Importance of the relative length of the veg period

Discussion in 'Advanced Marijuana Cultivation' started by James Eaves, Nov 24, 2017.

    James Eaves

    James Eaves Member

    Does anyone have any insights or references related to impact of the relative length of the veg period on the final $/sqft of a harvest?

    For instance, suppose the harvest cycle for a particular strain lasts 12 weeks, and the recommended veg period were 4 weeks. I could reduced the veg period from 4 weeks to 3 weeks and increase the flower period to 9 weeks, thus keeping the harvest-cycle duration the same.

    (This is related to the SOG method but different, I think, since Im keeping the duration of the harvest cycle the same.)

    My question is if I reduce the veg period relative to the flower period, what impact should I expect to the end value of my production? For instance, will the longer flower period result in lower potency due to CBN production? If there are negative side-effects, are there methods for combatting them (like changes in temperature, spectrum...)?

    BigHornBuds Well-Known Member

    A specific plant has a predetermined flowering time, running a plant past peak ripeness or under will hurt you in one way or another
    Running less veg time will hurt your yield .
    I veg for 6 weeks, if I vegged for 4 I would lose about 30% of my yield .
    But a lot comes down to your setup.

    If u want to cut veg time<more plants per square foot so your filling the canopy.
    If you want less plants pre square foot , increase your veg time.

    If you want to know the right time to cut , buy a 100x power scope .
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    James Eaves

    James Eaves Member

    So is it right to say that the tradeoff with SOG is that the shorter veg time reduces yield per plant by some %, but that loss is offset by a shorter harvest cycle and, maybe, each plant having a higher yield as a percentage of the total volume of the plant (because of the more uniform light distribution)? Is the quality of the flower impacted by SOG?

    ANC Well-Known Member

    What are you running for lights. For COBS we top at least twice then supercrop very aggressively a week before flipping. this keeps them short, bushy with lots of colas, and easy to pack 1/sq foot.
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    James Eaves

    James Eaves Member

    The reason I'm asking is that, I think, the shorter the veg period relative to the flower period, the higher the percentage of total space that can be continuously used for the flower period, thus increasing yields/day - holding total space constant.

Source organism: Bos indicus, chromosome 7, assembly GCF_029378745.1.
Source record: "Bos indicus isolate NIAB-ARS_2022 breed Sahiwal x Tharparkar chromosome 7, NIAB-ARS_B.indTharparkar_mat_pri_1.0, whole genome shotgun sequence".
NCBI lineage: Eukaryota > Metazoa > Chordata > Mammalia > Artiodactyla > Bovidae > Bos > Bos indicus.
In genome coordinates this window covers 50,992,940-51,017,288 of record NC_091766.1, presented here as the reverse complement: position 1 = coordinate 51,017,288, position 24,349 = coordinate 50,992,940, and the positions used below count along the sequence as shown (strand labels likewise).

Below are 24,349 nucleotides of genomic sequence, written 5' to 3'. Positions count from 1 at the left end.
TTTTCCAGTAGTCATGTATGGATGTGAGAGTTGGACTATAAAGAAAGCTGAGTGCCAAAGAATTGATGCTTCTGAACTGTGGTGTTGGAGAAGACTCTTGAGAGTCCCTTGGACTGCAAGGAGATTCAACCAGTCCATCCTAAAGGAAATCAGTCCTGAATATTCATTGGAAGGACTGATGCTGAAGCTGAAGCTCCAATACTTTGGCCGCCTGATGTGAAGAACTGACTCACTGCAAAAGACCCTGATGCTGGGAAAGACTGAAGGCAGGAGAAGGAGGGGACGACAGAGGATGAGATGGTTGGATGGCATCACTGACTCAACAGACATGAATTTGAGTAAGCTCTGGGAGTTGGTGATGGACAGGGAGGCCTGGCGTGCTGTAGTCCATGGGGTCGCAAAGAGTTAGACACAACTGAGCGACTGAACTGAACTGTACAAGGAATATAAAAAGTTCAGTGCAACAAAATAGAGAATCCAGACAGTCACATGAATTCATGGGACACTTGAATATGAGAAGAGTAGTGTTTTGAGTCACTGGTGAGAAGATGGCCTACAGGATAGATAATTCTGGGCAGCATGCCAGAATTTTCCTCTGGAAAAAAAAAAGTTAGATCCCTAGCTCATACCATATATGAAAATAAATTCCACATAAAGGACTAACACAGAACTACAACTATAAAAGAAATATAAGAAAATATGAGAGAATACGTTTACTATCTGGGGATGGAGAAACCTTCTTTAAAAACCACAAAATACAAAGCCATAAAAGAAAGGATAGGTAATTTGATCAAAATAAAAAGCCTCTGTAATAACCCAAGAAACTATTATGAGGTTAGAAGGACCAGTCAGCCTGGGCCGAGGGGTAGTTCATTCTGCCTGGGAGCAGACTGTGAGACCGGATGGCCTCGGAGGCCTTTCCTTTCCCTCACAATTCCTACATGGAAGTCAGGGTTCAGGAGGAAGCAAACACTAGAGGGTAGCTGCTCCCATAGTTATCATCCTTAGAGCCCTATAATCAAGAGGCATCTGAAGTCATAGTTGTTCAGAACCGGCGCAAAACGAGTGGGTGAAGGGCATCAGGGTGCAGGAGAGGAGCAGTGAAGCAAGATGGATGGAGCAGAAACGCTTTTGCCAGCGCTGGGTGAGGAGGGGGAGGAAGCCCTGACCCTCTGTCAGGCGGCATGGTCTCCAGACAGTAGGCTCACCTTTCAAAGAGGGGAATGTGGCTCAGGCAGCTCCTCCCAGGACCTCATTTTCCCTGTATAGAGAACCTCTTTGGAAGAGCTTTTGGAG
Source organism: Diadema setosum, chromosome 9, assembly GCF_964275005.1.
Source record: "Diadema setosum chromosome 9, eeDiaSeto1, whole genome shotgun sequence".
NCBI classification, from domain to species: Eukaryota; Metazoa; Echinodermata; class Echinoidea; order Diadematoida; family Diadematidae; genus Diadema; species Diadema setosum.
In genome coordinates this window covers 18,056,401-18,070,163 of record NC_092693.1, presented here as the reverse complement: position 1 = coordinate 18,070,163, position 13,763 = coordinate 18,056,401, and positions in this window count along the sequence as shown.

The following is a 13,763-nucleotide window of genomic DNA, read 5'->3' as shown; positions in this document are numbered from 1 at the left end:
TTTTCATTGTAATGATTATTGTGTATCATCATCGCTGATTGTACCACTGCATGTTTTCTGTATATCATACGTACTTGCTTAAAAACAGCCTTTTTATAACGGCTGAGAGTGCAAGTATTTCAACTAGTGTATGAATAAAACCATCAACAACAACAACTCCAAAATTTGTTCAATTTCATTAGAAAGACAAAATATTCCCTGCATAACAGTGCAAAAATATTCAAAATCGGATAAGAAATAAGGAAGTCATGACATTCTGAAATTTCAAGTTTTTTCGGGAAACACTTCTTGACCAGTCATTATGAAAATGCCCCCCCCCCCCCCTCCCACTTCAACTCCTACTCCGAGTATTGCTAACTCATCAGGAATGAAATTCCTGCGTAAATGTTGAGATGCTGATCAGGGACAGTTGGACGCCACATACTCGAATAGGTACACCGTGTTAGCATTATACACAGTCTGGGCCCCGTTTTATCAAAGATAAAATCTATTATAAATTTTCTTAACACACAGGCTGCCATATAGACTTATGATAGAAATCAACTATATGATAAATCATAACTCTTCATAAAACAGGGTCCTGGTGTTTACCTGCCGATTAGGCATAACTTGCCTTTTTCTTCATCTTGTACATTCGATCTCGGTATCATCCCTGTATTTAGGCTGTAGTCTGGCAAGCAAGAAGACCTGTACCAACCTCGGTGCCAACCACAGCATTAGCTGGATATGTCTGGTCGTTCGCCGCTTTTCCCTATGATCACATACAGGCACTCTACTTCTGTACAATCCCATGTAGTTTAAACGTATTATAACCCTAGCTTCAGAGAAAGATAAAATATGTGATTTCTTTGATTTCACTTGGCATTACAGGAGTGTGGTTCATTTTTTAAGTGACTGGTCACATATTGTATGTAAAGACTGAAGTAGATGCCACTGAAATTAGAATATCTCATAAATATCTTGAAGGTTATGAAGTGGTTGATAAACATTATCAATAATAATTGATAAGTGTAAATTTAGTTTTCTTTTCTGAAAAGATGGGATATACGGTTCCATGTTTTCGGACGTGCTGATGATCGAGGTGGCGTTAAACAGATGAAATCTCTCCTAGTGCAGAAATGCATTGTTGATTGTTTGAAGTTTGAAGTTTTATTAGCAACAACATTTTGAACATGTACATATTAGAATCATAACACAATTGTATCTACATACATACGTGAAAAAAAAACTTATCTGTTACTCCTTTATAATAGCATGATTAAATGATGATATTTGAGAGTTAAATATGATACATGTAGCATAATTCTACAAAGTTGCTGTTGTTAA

Tell me if this doesn't make sense, but, for example, if the veg period is 6 weeks and the flower period is 12 weeks, then I can have at most 2 flower rooms and 1 veg room that I use to supply the two flower rooms, and I get a harvest ever 6 weeks (after the first harvest). As the veg period shrinks relative to the flowering period, I can further split the space to create more flower rooms that are supplied by that one veg room, further increasing the % of total space that is used for flower and reducing the time between harvests, which increases the yield/day. Does that make any sense?

    So the benefit of shrinking the veg period relative to the flower period is better space utilization (higher yield/day). But there are surely costs, and I'm trying to understand what they are, and if you might mitigate them.

    ANC Well-Known Member

    I think you should keep running what works for you now, but test your hypothesis in the real world on only a few plants.
    Many things that work on paper stop working when they meet our personalities.

    frontline Well-Known Member

    I very much agree with that statement
    OldMedUser likes this.
    mr sunshine

    mr sunshine Well-Known Member

    Just run sog and never veg.
    mr sunshine

    mr sunshine Well-Known Member

    You'll just have to grow more plants because they will be a lot smaller.
    nurrgle likes this.

    nurrgle Member

    If I wanted to reduce my veg time and overall grow cycle time without reducing my yield I would increase the plant count.

    It’s all about the bud sites in the canopy. Be it 10 plants you vegged for 8 weeks or 100 you vegged for 10 days.

    The only real constant in this equation is the flowering time. If you try to take a 8 week strain to 9 weeks, you will just degrade the end product, you won’t see an increase in yields to my knowledge.
    OldMedUser likes this.

    ANC Well-Known Member

    That is true, there are a few other people locally working with the same line of clones, they harvest later than we do, and it leads to stoney weed. Not the energizing effect it can have.
    OldMedUser likes this.

    MichiganMedGrower Well-Known Member